Properties are just more ways we can store information into a variable, and you'll see them quite a lot.


CREATING A PROPERTY

You can create a property on a variable simply by putting a "." at the end of it and then adding the name to your property, and finally defining it.

andrew = GetEnt("andrew","targetname");

andrew.gender = "male";
In the above example, I made a variable andrew (with some ent in radiant stored in it), and then gave it the property of "gender", which I defined as "male".
Just like with variables, properties can store numbers, strings, booleans, and even entities.
andrew.clip = GetEnt("andrew_clip","targetname");
We can do all the same things we can do with variables with properties. For example using in functions:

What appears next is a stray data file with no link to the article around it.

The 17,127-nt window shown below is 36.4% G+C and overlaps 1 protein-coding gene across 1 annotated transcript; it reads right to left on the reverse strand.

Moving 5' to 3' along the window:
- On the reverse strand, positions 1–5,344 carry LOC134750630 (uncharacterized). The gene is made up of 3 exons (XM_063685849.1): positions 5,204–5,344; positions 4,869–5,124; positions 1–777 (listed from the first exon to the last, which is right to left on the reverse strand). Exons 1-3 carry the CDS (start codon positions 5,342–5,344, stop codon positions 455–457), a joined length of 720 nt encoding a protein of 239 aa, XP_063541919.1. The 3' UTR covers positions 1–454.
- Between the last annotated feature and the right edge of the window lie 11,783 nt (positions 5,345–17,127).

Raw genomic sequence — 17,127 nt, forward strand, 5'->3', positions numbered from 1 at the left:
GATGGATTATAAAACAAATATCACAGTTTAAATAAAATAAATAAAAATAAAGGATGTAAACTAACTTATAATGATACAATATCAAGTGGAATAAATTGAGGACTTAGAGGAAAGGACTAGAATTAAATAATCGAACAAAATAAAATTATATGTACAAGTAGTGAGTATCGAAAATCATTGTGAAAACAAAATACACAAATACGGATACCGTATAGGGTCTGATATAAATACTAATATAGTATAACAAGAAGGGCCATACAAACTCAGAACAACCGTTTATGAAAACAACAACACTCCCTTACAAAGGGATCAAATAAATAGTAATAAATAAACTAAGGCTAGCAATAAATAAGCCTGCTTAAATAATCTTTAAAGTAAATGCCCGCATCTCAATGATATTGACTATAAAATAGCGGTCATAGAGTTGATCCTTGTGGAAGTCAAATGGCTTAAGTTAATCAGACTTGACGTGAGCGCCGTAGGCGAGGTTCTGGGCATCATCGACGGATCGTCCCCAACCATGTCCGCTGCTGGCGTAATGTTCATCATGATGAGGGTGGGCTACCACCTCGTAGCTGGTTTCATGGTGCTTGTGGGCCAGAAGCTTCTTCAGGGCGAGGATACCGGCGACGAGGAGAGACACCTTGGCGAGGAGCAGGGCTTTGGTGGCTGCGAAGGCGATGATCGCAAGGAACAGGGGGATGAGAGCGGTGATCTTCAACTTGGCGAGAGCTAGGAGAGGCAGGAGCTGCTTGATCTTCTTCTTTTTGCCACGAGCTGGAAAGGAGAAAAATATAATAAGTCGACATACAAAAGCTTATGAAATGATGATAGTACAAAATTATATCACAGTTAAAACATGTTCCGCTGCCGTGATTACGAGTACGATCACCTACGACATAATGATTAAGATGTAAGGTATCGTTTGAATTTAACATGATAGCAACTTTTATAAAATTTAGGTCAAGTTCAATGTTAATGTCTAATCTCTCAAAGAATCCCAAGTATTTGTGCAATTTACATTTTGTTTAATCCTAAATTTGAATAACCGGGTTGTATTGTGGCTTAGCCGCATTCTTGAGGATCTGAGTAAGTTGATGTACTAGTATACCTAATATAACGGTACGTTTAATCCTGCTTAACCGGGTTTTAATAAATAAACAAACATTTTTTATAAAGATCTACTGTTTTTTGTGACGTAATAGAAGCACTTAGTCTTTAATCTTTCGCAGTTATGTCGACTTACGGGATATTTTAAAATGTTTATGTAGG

andrew.clip Delete();
It's important to note if this code was executed, the entity in radiant with targetname: "andrew_clip" would be deleted, not the entity with targetname: "andrew", because the property is being sent to the Delete() function, not the actual andrew variable.
Properties are also often used to check for certain conditions in If Statements:
if(isdefined(andrew.gender) &amp;&amp; andrew.gender == "male")
{
   IPrintLnBold("By golly, you're a man!");
}
Really the sky is limit. You can even make properties of properties:
andrew = GetEnt("andrew","targetname");
andrew.clothing = "on";
andrew.clothing.top = "t_shirt";
andrew.clothing.top.color = "red";
It should be noted that passing a variable that has properties on it will retain all properties on it in the function it is being passed to.
for example:
   andrew = GetEnt("andrew","targetname");
   andrew.clothing = "on";
   andrew.clothing.top = "t_shirt";
   andrew.clothing.top.color = "red";